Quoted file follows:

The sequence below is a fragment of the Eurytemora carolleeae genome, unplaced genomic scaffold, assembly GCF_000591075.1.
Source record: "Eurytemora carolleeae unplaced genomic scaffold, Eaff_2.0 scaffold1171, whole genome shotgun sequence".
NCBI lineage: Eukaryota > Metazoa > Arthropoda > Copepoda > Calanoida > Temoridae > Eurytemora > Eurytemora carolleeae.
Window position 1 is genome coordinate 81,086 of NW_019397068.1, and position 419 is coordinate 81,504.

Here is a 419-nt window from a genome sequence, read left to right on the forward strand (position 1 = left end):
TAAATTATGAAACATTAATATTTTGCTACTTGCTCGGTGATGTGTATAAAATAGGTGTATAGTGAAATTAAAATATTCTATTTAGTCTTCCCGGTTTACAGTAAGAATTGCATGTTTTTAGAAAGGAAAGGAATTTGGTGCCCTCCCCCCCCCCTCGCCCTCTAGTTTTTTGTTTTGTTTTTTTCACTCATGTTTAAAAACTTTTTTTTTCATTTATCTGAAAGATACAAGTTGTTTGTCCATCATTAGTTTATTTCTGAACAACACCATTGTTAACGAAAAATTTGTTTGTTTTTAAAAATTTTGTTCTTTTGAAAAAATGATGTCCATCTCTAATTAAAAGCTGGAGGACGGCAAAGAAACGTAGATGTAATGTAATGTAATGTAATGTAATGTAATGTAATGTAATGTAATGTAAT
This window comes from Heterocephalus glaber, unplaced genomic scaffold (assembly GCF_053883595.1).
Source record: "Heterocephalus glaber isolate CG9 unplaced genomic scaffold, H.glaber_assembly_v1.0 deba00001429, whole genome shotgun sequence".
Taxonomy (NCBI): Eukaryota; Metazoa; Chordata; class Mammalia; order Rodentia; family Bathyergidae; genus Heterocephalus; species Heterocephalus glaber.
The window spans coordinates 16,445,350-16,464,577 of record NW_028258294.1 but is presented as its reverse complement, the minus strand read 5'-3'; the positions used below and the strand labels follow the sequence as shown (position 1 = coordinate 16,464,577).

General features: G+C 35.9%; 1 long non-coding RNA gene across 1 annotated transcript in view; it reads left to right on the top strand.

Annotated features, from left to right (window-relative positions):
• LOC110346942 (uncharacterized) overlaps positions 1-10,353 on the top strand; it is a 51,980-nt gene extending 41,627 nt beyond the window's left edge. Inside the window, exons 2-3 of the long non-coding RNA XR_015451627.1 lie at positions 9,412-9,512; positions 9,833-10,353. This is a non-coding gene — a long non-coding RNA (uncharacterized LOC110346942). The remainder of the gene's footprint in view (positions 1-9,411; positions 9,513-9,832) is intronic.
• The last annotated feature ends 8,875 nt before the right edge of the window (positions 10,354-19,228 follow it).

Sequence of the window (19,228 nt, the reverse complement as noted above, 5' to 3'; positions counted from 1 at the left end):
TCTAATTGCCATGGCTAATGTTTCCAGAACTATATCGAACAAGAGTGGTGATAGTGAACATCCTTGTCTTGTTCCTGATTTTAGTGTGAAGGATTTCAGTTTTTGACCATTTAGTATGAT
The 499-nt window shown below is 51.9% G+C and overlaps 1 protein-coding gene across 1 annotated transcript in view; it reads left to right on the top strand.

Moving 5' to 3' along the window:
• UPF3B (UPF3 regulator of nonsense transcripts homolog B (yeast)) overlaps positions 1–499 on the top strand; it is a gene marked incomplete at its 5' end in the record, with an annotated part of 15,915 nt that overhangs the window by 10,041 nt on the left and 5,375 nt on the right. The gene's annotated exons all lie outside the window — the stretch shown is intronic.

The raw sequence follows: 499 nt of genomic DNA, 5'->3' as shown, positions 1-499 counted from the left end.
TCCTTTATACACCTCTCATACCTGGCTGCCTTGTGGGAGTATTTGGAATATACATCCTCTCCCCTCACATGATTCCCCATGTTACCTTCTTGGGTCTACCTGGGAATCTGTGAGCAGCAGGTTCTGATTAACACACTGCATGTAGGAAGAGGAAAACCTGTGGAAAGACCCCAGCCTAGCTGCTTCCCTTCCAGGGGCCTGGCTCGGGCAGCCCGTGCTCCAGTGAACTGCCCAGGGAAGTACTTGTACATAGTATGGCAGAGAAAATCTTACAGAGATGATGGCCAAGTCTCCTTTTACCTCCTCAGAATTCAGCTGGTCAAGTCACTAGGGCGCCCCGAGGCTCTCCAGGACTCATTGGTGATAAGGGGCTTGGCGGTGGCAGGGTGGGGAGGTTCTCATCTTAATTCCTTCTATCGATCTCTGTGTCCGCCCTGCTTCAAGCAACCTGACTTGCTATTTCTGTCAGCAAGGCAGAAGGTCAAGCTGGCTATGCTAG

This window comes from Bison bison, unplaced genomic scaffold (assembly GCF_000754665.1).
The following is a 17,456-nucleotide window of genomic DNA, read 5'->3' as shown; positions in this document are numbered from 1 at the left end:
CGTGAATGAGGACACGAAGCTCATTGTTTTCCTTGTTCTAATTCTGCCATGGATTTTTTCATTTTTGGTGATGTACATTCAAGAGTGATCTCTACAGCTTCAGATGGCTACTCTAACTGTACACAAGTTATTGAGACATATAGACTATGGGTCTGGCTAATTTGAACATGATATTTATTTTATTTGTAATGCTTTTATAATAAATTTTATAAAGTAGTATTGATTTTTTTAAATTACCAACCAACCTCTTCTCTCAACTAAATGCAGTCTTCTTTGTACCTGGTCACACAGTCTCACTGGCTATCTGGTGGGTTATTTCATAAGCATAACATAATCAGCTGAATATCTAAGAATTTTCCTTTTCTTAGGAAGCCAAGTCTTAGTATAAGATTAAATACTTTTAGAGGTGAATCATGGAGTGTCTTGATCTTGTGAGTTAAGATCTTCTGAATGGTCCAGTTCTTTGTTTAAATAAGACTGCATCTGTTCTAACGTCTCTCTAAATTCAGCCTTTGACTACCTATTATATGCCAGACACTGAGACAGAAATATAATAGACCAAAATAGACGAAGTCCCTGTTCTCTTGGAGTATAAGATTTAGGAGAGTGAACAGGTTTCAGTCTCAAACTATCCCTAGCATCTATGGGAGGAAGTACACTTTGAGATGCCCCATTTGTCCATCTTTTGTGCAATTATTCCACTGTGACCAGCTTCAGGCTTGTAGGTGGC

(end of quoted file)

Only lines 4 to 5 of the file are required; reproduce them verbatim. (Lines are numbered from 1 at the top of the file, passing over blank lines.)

Window position 1 is genome coordinate 81,086 of NW_019397068.1, and position 419 is coordinate 81,504.

Here is a 419-nt window from a genome sequence, read left to right on the forward strand (position 1 = left end):